European Management Journal
About: European Management Journal is an academic journal. The journal publishes majorly in the area(s): Competitive advantage & Corporate governance. It has an ISSN identifier of 0263-2373. Over the lifetime, 2179 publication(s) have been published receiving 104726 citation(s).
Topics: Competitive advantage, Corporate governance, Multinational corporation, Strategic management, Empirical research
Papers published on a yearly basis
01 Jun 2008-European Management Journal
TL;DR: The authors argue that value is fundamentally derived and determined in use -the integration and application of resources in a specific context, rather than in exchange, embedded in firm output and captured by price.
Abstract: Summary The creation of value is the core purpose and central process of economic exchange. Traditional models of value creation focus on the firm’s output and price. We present an alternative perspective, one representing the intersection of two growing streams of thought, service science and service-dominant (S-D) logic. We take the view that (1) service, the application of competences (such as knowledge and skills) by one party for the benefit of another, is the underlying basis of exchange; (2) the proper unit of analysis for service-for-service exchange is the service system, which is a configuration of resources (including people, information, and technology) connected to other systems by value propositions; and (3) service science is the study of service systems and of the co-creation of value within complex configurations of resources. We argue that value is fundamentally derived and determined in use – the integration and application of resources in a specific context – rather than in exchange – embedded in firm output and captured by price. Service systems interact through mutual service exchange relationships, improving the adaptability and survivability of all service systems engaged in exchange, by allowing integration of resources that are mutually beneficial. This argument has implications for advancing service science by identifying research questions regarding configurations and processes of value co-creation and measurements of value-in-use, and by developing its ties with economics and other service-oriented disciplines.
01 Dec 1988-European Management Journal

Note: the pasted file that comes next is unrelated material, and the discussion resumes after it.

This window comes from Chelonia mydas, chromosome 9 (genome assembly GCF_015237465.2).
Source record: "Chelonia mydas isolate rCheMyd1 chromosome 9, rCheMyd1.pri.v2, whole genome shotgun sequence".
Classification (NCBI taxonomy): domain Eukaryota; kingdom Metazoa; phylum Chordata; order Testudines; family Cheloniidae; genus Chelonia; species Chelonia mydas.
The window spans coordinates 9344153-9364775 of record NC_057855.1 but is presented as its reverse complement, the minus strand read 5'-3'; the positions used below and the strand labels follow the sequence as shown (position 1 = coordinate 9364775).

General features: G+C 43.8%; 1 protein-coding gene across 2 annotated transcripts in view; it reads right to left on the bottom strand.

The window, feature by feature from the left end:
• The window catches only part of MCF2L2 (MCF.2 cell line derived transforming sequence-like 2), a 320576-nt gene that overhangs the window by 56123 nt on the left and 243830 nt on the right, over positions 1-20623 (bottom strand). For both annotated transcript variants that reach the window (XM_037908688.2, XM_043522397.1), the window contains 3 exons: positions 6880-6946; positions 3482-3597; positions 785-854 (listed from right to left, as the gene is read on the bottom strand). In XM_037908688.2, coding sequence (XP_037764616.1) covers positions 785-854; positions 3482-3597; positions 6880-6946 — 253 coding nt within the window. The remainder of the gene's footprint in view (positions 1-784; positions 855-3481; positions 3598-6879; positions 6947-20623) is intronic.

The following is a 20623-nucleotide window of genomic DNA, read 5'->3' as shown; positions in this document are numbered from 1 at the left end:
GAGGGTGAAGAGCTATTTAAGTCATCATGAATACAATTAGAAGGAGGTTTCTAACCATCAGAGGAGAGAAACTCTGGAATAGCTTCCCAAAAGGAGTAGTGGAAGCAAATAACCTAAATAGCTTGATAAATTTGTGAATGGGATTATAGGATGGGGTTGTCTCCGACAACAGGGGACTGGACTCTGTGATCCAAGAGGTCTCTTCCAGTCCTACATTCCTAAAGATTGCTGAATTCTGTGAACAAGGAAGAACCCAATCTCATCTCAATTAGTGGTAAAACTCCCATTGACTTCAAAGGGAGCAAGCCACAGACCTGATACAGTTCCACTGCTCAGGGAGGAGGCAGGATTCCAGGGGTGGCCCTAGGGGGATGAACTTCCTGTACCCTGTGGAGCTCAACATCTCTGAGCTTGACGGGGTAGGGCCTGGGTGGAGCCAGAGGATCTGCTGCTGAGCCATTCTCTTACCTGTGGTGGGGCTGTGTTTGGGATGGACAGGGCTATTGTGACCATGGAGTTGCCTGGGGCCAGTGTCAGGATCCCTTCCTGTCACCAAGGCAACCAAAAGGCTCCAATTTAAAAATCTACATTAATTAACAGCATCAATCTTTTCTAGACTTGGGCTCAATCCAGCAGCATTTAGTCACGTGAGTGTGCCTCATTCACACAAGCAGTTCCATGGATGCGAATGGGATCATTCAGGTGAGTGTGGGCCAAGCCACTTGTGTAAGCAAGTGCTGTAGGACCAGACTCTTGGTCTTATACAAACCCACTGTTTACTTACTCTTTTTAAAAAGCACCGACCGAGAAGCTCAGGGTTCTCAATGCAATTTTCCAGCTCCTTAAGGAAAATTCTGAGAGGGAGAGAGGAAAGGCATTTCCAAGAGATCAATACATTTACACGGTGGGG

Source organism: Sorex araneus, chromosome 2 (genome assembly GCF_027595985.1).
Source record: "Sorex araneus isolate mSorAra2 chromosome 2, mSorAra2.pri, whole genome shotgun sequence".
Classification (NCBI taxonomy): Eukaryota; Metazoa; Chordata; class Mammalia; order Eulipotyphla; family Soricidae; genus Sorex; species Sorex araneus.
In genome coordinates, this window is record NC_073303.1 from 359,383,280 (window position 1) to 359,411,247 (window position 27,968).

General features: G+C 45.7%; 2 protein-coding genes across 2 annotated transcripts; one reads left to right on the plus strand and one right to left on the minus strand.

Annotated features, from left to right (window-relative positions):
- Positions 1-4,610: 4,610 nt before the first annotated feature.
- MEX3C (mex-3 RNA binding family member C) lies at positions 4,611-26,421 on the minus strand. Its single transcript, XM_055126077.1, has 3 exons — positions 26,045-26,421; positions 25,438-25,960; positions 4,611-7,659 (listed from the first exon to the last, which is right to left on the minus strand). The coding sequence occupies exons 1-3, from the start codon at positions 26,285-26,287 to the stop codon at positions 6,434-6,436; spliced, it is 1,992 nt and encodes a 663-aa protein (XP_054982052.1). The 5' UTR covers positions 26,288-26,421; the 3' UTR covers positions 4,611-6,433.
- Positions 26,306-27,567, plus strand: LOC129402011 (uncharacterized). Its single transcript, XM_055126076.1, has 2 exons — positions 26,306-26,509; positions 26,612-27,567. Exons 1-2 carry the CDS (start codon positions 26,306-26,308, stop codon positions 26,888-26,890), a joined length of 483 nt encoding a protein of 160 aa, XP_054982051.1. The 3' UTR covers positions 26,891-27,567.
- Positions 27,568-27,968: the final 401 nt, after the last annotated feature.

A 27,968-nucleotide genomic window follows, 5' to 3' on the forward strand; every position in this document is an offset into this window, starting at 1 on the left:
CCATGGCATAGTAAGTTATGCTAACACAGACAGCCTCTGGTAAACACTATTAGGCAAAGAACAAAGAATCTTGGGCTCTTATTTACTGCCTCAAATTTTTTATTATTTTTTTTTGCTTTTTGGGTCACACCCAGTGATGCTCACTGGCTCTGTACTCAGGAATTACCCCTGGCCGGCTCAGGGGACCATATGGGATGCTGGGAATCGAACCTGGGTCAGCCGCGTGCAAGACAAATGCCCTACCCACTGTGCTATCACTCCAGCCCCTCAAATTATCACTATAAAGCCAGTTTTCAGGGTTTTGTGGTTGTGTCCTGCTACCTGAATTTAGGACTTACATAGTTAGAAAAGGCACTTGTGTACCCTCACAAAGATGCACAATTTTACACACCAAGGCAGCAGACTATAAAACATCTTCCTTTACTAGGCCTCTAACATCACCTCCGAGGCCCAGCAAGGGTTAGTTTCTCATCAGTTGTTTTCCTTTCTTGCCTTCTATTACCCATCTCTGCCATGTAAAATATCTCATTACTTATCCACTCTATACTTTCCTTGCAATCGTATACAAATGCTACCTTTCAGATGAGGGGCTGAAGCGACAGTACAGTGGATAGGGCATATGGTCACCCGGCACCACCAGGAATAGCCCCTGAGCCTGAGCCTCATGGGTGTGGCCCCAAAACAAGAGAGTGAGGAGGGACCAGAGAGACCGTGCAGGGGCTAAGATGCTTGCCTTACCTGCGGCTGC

TL;DR: In this article, the authors assess the main motives driving corporations to servitization, and point out that its cumulative effects are changing the competitive dynamics in which managers will have to operate.
Abstract: More and more corporations throughout the world are adding value to their core corporate offerings through services. The trend is pervading almost all industries, is customer demand-driven, and perceived by corporations as sharpening their competitive edges. Modern corporations are increasingly offering fuller market packages or “bundles” of customer-focussed combinations of goods, services, support, self-service, and knowledge. But services are beginning to dominate. This movement is termed the “servitization of business” by authors Sandra Vandermerwe and Juan Rada, and is clearly a powerful new feature of total market strategy being adopted by the best companies. It is leading to new relationships between them and their customers. Giving many real-life examples, the authors assess the main motives driving corporations to servitization, and point out that its cumulative effects are changing the competitive dynamics in which managers will have to operate. The special challenge for top managers is how to blend services into the overall strategies of the company.
01 Jun 1999-European Management Journal
TL;DR: In this paper, the authors consider the strategic implications of the existence of different types of virtual community and community participation, and propose strategies for effectively targeting more desirable type of virtual communities and types of community members such as interaction-based segmentation, fragmentation-based, co-opting communities, paying-for-attention, and building networks by giving product away.